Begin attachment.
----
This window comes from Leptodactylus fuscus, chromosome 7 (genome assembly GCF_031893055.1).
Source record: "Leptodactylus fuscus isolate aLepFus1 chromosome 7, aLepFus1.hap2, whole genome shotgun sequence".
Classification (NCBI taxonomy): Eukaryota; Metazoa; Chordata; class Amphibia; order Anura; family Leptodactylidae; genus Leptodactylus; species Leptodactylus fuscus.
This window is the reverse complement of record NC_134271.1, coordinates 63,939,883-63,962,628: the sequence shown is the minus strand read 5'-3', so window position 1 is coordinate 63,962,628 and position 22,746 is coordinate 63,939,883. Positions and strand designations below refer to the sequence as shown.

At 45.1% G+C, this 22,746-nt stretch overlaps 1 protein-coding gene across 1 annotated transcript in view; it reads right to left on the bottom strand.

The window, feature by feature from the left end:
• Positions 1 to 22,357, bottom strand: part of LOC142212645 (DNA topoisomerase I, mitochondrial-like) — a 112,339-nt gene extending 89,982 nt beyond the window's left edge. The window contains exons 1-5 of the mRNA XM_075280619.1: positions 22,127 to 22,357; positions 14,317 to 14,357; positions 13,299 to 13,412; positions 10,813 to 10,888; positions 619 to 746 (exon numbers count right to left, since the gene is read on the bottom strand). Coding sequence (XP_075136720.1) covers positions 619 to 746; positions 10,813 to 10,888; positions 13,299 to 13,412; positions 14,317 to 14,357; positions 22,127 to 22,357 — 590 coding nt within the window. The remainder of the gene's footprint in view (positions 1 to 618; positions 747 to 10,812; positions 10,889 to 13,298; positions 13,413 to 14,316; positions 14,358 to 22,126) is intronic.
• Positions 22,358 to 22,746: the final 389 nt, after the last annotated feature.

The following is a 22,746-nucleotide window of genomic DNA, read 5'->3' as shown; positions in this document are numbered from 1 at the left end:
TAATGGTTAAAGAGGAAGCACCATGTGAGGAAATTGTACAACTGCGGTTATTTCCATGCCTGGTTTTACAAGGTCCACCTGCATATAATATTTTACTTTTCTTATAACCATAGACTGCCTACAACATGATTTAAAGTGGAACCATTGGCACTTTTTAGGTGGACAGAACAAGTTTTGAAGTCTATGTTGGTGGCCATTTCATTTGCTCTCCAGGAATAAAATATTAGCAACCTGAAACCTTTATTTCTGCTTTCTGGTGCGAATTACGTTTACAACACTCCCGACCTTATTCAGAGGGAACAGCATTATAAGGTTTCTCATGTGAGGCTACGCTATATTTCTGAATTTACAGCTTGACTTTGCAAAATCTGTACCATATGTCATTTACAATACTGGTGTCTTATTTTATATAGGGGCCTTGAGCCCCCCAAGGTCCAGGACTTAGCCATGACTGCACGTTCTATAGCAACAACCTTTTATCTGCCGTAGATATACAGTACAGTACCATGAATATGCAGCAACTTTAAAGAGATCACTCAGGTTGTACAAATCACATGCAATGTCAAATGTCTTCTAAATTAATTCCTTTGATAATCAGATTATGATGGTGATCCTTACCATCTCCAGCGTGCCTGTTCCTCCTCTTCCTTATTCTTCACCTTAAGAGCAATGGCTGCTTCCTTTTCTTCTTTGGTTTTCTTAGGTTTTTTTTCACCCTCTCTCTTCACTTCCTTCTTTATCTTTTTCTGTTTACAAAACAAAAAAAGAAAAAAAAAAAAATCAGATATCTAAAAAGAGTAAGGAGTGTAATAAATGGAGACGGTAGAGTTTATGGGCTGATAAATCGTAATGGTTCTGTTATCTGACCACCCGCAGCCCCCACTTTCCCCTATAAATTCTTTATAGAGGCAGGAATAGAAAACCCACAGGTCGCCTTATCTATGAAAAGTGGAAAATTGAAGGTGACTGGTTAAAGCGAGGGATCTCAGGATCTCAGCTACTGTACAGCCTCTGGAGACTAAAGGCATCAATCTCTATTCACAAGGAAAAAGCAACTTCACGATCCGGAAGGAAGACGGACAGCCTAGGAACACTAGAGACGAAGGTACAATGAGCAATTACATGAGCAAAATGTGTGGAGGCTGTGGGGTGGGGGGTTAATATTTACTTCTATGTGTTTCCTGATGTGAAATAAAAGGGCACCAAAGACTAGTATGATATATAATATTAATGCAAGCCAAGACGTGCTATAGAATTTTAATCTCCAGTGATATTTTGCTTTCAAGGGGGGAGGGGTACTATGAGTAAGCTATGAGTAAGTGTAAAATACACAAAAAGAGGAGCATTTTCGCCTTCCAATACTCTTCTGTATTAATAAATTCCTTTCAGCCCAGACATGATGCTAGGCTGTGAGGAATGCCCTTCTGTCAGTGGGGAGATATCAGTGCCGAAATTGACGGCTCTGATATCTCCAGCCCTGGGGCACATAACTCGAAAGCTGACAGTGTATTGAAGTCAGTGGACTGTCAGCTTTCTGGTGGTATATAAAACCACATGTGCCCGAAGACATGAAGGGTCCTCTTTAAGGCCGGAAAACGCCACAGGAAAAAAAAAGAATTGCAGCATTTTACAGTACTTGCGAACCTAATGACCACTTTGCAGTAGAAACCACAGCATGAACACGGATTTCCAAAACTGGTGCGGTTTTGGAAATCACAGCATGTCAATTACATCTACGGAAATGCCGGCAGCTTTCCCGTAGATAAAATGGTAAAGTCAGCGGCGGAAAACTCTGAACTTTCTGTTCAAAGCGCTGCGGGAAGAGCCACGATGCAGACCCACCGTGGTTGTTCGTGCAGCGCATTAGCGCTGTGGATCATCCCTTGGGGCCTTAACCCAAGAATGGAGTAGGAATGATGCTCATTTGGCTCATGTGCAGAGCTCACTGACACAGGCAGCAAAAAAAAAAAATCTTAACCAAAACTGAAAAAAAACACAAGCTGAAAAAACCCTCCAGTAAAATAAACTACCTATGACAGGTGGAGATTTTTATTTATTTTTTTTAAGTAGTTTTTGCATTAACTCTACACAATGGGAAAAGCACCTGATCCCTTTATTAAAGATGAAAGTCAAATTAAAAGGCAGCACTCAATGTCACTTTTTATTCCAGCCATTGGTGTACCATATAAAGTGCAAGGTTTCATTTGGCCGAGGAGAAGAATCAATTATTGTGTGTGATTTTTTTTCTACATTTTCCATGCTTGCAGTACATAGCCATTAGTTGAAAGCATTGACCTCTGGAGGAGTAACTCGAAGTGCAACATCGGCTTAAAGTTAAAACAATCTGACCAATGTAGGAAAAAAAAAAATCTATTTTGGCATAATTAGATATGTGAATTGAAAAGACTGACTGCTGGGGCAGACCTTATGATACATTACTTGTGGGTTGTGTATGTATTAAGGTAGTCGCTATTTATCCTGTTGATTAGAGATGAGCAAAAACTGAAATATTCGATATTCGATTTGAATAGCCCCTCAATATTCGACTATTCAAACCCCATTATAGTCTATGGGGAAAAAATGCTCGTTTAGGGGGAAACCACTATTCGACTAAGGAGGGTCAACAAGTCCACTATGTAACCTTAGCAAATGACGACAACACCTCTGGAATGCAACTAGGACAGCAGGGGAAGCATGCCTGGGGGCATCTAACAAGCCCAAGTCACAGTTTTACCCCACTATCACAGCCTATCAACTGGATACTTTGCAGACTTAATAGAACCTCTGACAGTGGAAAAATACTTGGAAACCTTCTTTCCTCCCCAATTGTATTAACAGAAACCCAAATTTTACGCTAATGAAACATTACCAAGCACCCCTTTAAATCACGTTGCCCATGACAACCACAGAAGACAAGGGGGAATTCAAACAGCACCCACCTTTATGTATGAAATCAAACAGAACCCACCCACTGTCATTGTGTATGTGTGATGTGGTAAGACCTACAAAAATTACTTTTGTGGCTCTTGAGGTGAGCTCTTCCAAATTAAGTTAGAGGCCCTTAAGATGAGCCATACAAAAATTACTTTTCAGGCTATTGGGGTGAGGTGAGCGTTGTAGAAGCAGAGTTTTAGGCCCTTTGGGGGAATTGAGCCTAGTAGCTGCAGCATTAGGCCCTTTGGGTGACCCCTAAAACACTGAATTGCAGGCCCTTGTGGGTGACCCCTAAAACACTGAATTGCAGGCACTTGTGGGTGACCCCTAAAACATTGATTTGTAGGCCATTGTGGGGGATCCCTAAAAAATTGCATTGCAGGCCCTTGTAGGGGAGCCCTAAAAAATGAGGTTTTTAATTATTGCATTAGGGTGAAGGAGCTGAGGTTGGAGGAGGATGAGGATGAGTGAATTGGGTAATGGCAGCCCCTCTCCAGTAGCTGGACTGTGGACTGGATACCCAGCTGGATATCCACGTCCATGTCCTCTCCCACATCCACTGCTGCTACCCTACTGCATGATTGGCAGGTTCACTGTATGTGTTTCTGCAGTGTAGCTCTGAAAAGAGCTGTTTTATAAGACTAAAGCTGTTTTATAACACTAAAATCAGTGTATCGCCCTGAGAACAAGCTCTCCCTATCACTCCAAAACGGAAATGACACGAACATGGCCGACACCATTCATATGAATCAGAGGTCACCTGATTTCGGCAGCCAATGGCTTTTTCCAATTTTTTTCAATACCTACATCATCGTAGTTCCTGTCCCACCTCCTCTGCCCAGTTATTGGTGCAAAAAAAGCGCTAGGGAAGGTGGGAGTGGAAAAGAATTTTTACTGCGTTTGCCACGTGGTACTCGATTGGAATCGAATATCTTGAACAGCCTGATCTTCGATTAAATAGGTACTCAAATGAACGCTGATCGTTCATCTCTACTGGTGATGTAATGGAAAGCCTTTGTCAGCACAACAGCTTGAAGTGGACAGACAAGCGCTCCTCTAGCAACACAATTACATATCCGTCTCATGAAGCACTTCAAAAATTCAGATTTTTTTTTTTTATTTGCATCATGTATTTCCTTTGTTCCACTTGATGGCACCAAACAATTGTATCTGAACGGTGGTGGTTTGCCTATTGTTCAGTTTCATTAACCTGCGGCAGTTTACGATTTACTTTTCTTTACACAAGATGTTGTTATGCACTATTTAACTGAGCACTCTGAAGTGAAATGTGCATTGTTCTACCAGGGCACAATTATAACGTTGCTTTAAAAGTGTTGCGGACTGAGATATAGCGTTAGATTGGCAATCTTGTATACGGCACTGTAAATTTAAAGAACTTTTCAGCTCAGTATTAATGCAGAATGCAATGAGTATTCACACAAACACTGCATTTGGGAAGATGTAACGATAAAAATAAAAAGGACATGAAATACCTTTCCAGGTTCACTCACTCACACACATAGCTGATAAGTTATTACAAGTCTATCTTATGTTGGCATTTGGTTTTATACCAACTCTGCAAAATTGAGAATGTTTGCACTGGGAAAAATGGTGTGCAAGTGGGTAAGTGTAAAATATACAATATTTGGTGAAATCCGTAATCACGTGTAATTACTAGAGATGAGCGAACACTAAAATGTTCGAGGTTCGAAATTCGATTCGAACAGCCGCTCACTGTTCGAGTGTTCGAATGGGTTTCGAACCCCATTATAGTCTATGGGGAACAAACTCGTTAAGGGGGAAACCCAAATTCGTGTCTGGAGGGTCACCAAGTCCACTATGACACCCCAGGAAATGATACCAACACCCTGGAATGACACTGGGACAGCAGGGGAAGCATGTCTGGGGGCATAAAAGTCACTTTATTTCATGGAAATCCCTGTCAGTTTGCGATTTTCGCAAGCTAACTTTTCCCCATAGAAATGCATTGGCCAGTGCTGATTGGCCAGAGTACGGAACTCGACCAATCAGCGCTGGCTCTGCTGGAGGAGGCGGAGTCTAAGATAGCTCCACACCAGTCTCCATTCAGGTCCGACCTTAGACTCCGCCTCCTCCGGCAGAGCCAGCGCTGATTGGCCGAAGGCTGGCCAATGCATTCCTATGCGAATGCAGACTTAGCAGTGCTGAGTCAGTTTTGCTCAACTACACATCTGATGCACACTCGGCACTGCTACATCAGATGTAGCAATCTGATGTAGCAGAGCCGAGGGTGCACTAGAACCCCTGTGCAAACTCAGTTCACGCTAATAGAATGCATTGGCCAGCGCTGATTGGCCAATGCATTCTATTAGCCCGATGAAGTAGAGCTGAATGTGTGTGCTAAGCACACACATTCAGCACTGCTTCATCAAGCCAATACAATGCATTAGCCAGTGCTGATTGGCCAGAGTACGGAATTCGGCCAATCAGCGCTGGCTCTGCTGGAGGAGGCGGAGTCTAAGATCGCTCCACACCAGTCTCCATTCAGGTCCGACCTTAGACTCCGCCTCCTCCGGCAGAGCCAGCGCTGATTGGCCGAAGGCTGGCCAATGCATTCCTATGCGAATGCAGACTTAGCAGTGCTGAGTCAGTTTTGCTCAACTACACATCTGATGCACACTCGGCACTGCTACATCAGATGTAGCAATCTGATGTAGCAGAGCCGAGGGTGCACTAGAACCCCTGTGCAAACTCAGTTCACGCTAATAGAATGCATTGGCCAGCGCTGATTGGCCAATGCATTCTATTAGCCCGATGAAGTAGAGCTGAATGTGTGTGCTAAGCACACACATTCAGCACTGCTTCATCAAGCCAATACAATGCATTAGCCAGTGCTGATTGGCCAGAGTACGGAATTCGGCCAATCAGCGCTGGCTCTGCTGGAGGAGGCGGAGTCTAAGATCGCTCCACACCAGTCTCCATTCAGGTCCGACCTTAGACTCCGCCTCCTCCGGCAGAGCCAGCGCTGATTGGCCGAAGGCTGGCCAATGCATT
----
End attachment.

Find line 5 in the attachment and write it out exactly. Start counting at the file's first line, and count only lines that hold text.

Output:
At 45.1% G+C, this 22,746-nt stretch overlaps 1 protein-coding gene across 1 annotated transcript in view; it reads right to left on the bottom strand.